There’s still time to nominate local icons for Best of D.C.
There’s been quite a boom in books about the founding fathers in recent years, with titans of popular history—David McCullough and Joseph J. Ellis among them—selling reams of books about people named Hamilton and Adams and Washington. But, flipping through the indexes of these books, Scott W. Berg noticed one crucial Revolution-era figure who didn’t get much attention: Pierre Charles L’Enfant, the architect of Washington, D.C.
“Invariably, there’d be no mention of L’Enfant, or there’d be one page,” Berg says.
Berg first encountered L’Enfant’s work as a young architecture student at the University of Minnesota in the mid-’80s, and when Berg—by then a George Mason University writing professor—dug into a 2002 assignment for the Washington Post’s Weekend section on the legacy and remnants of L’Enfant’s city, his curiosity was rekindled.
As Berg researched his piece, he realized there was a lot to the Pierre L’Enfant story that had never been published outside of scholarly venues. “I was thinking, Book, book,” says the 40-year-old Reston resident. “It was a little bit confounding to me that no one had ever put this book together.”
Berg has finally remedied that problem with Grand Avenues: The Story of the French Visionary Who Designed Washington, D.C., a 300-plus-page book some four-and-a-half years in the making. “What I wanted to do is consolidate and synthesize the elements of L’Enfant’s story and put it in a narrative form,” he says.
Grand Avenues indeed tells a story, from L’Enfant’s formative years in Paris as a painter’s son to the remarkable five-month period in which he developed his famous plan for the city. (“That has to be a land-speed record for urban planners,” Berg quips.) The story is just as detailed during the long descent of L’Enfant’s career into his near-penniless 1825 death on a Prince George’s County estate—and on to his eventual redemption in the early 20th century, when his remains were exhumed and lain in state at the Capitol.
Though not trained as an academic historian, Berg in his research read widely about the Revolutionary era, including the definitive scholarly biographies of Washington and Jefferson. “You have to know what Philadelphia was like, what New York was like, what Savannah was like,” Berg says, “and who Jefferson was, who Hamilton was, who Washington was.”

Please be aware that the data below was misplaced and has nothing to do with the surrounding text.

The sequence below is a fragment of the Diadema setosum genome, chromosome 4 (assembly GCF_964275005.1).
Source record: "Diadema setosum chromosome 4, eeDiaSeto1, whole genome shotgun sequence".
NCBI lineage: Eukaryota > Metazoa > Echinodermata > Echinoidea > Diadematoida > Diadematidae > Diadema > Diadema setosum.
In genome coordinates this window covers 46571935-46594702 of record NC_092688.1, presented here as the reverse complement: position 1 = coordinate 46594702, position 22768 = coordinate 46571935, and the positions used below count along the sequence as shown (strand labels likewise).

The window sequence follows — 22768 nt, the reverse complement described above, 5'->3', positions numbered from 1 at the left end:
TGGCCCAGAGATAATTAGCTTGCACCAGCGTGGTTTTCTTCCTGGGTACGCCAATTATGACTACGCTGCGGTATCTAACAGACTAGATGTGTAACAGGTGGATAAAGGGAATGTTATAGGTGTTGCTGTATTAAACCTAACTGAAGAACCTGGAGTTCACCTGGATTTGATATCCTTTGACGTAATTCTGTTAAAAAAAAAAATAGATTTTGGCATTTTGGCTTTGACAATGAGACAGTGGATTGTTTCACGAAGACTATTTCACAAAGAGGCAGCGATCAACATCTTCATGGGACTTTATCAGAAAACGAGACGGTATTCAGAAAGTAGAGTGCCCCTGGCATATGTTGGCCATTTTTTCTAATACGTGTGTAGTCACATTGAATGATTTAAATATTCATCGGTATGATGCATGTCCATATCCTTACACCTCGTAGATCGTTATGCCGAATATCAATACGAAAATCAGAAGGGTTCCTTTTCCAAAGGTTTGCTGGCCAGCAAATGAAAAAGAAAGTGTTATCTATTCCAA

He also visited Paris, where he “followed in L’Enfant’s footsteps” with an Australia-based expert on pre-revolutionary France serving as a guide. While Berg wasn’t able to spend months scouring French archives for elusive scraps of information about L’Enfant that may or may not exist, as a monomaniacal scholar might, he did spend plenty of time in the National Archives and Library of Congress poring over collections of L’Enfant’s letters and personal effects, down to receipts he kept. Along the way, Berg was guided by preeminent L’Enfant scholar Kenneth Bowling—himself the author of a scholarly book about the architect.
“I think this is the best book on…L’Enfant that’s ever been written,” says Bowling, a member of the George Washington University faculty. “When I read the manuscript, I was stunned; I didn’t expect the level of scholarship.”
Since its release last month, Grand Avenues has garnered plenty of other praise. Renowned architecture writer Witold Rybczynski gushed about the book in a Wall Street Journal review earlier this month. But most thrilling, says Berg: A release party last week was livened by the hire of a Mount Vernon reenactor to embody L’Enfant for the evening.
Currently, Berg is looking to make a career in the popular-history shelves. He’s now interested in doing a project dealing with the Civil War era, and he hopes to one day move into more contemporary historical matters. Anything, he says, to keep him in the library.
“My life is split between talking to students and sitting in front of a microfilm machine,” Berg says. “When I go there and do that, I sometimes forget to eat.”
Berg discusses and signs copies of his work at 6 p.m. at Politics and Prose, 5015 Connecticut Ave. NW. Free. (202) 364-1919.